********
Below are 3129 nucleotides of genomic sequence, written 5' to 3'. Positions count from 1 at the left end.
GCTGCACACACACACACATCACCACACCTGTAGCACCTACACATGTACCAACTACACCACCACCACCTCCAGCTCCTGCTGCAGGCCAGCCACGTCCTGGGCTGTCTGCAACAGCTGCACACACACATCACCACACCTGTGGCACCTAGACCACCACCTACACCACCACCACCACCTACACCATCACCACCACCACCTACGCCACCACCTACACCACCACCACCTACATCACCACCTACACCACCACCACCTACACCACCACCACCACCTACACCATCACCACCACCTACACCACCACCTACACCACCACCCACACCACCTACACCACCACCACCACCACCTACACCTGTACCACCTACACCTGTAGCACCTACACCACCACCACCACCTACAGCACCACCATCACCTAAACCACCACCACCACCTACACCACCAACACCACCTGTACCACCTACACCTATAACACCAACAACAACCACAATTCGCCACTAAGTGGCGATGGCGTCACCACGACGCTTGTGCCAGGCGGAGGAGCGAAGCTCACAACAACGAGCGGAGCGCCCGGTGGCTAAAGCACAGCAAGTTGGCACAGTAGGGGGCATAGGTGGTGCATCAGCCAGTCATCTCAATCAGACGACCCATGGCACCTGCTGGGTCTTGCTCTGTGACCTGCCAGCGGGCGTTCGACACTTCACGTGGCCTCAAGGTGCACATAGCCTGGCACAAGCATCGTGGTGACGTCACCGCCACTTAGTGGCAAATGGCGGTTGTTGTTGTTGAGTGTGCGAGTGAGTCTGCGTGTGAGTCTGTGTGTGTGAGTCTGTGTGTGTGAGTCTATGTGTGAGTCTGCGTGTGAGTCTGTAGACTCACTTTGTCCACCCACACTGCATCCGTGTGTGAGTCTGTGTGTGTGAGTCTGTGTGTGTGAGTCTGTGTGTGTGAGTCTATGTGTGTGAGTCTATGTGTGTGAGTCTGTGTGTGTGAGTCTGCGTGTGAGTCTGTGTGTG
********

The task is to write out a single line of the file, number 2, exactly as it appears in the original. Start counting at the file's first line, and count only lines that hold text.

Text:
GCTGCACACACACACACATCACCACACCTGTAGCACCTACACATGTACCAACTACACCACCACCACCTCCAGCTCCTGCTGCAGGCCAGCCACGTCCTGGGCTGTCTGCAACAGCTGCACACACACATCACCACACCTGTGGCACCTAGACCACCACCTACACCACCACCACCACCTACACCATCACCACCACCACCTACGCCACCACCTACACCACCACCACCTACATCACCACCTACACCACCACCACCTACACCACCACCACCACCTACACCATCACCACCACCTACACCACCACCTACACCACCACCCACACCACCTACACCACCACCACCACCACCTACACCTGTACCACCTACACCTGTAGCACCTACACCACCACCACCACCTACAGCACCACCATCACCTAAACCACCACCACCACCTACACCACCAACACCACCTGTACCACCTACACCTATAACACCAACAACAACCACAATTCGCCACTAAGTGGCGATGGCGTCACCACGACGCTTGTGCCAGGCGGAGGAGCGAAGCTCACAACAACGAGCGGAGCGCCCGGTGGCTAAAGCACAGCAAGTTGGCACAGTAGGGGGCATAGGTGGTGCATCAGCCAGTCATCTCAATCAGACGACCCATGGCACCTGCTGGGTCTTGCTCTGTGACCTGCCAGCGGGCGTTCGACACTTCACGTGGCCTCAAGGTGCACATAGCCTGGCACAAGCATCGTGGTGACGTCACCGCCACTTAGTGGCAAATGGCGGTTGTTGTTGTTGAGTGTGCGAGTGAGTCTGCGTGTGAGTCTGTGTGTGTGAGTCTGTGTGTGTGAGTCTATGTGTGAGTCTGCGTGTGAGTCTGTAGACTCACTTTGTCCACCCACACTGCATCCGTGTGTGAGTCTGTGTGTGTGAGTCTGTGTGTGTGAGTCTGTGTGTGTGAGTCTATGTGTGTGAGTCTATGTGTGTGAGTCTGTGTGTGTGAGTCTGCGTGTGAGTCTGTGTGTG